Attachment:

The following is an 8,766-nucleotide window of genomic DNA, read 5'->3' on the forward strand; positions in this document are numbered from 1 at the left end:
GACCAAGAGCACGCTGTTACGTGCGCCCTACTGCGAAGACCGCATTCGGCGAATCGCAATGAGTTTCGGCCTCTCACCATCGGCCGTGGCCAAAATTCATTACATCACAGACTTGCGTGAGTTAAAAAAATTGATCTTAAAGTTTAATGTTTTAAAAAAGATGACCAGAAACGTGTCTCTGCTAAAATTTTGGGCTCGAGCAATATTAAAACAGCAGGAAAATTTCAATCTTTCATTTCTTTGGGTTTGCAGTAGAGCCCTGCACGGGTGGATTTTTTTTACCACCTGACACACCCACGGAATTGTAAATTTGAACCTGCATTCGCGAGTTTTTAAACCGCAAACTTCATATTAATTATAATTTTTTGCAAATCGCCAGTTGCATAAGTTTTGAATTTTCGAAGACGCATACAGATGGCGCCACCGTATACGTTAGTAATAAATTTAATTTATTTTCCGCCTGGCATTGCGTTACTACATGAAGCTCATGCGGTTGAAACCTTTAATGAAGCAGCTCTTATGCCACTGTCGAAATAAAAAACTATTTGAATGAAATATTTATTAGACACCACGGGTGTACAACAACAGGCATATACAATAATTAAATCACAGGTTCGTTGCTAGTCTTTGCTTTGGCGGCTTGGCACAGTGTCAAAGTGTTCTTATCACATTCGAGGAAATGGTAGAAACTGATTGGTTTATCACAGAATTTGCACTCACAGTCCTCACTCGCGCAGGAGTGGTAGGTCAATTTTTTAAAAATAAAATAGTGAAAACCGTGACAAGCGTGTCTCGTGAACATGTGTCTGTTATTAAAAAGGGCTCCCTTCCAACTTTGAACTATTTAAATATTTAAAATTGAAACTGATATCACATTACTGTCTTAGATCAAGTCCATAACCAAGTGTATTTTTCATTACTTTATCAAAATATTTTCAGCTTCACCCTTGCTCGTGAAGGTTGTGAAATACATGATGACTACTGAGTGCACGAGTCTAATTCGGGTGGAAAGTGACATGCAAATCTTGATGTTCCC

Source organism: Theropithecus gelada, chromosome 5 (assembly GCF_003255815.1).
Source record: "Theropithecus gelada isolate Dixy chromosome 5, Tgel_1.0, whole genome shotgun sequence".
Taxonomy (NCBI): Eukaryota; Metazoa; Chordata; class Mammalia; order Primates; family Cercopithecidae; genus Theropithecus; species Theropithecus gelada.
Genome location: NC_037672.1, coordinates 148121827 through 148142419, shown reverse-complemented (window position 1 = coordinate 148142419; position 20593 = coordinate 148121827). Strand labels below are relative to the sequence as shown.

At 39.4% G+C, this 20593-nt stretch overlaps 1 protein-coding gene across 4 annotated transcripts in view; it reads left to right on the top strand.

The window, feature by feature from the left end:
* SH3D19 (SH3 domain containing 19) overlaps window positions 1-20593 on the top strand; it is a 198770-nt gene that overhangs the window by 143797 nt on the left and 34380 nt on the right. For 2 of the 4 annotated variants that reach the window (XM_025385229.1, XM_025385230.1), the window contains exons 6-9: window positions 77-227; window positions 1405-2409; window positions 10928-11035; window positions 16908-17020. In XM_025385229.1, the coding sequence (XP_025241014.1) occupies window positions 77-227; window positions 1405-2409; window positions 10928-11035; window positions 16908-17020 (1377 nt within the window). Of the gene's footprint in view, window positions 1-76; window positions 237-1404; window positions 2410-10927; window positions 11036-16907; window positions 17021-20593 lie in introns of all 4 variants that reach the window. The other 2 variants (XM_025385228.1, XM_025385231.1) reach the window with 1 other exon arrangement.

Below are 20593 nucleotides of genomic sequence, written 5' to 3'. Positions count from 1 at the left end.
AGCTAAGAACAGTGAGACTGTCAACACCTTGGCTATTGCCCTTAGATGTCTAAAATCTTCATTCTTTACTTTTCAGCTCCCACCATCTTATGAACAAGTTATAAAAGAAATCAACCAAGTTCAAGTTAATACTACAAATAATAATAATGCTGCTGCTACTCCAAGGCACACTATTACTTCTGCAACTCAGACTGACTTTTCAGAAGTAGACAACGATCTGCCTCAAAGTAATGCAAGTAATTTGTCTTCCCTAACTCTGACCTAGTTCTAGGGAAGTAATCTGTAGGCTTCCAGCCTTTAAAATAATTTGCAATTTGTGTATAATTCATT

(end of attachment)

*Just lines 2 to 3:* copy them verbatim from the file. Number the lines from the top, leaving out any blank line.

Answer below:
GACCAAGAGCACGCTGTTACGTGCGCCCTACTGCGAAGACCGCATTCGGCGAATCGCAATGAGTTTCGGCCTCTCACCATCGGCCGTGGCCAAAATTCATTACATCACAGACTTGCGTGAGTTAAAAAAATTGATCTTAAAGTTTAATGTTTTAAAAAAGATGACCAGAAACGTGTCTCTGCTAAAATTTTGGGCTCGAGCAATATTAAAACAGCAGGAAAATTTCAATCTTTCATTTCTTTGGGTTTGCAGTAGAGCCCTGCACGGGTGGATTTTTTTTACCACCTGACACACCCACGGAATTGTAAATTTGAACCTGCATTCGCGAGTTTTTAAACCGCAAACTTCATATTAATTATAATTTTTTGCAAATCGCCAGTTGCATAAGTTTTGAATTTTCGAAGACGCATACAGATGGCGCCACCGTATACGTTAGTAATAAATTTAATTTATTTTCCGCCTGGCATTGCGTTACTACATGAAGCTCATGCGGTTGAAACCTTTAATGAAGCAGCTCTTATGCCACTGTCGAAATAAAAAACTATTTGAATGAAATATTTATTAGACACCACGGGTGTACAACAACAGGCATATACAATAATTAAATCACAGGTTCGTTGCTAGTCTTTGCTTTGGCGGCTTGGCACAGTGTCAAAGTGTTCTTATCACATTCGAGGAAATGGTAGAAACTGATTGGTTTATCACAGAATTTGCACTCACAGTCCTCACTCGCGCAGGAGTGGTAGGTCAATTTTTTAAAAATAAAATAGTGAAAACCGTGACAAGCGTGTCTCGTGAACATGTGTCTGTTATTAAAAAGGGCTCCCTTCCAACTTTGAACTATTTAAATATTTAAAATTGAAACTGATATCACATTACTGTCTTAGATCAAGTCCATAACCAAGTGTATTTTTCATTACTTTATCAAAATATTTTCAGCTTCACCCTTGCTCGTGAAGGTTGTGAAATACATGATGACTACTGAGTGCACGAGTCTAATTCGGGTGGAAAGTGACATGCAAATCTTGATGTTCCC

Source organism: Theropithecus gelada, chromosome 5 (assembly GCF_003255815.1).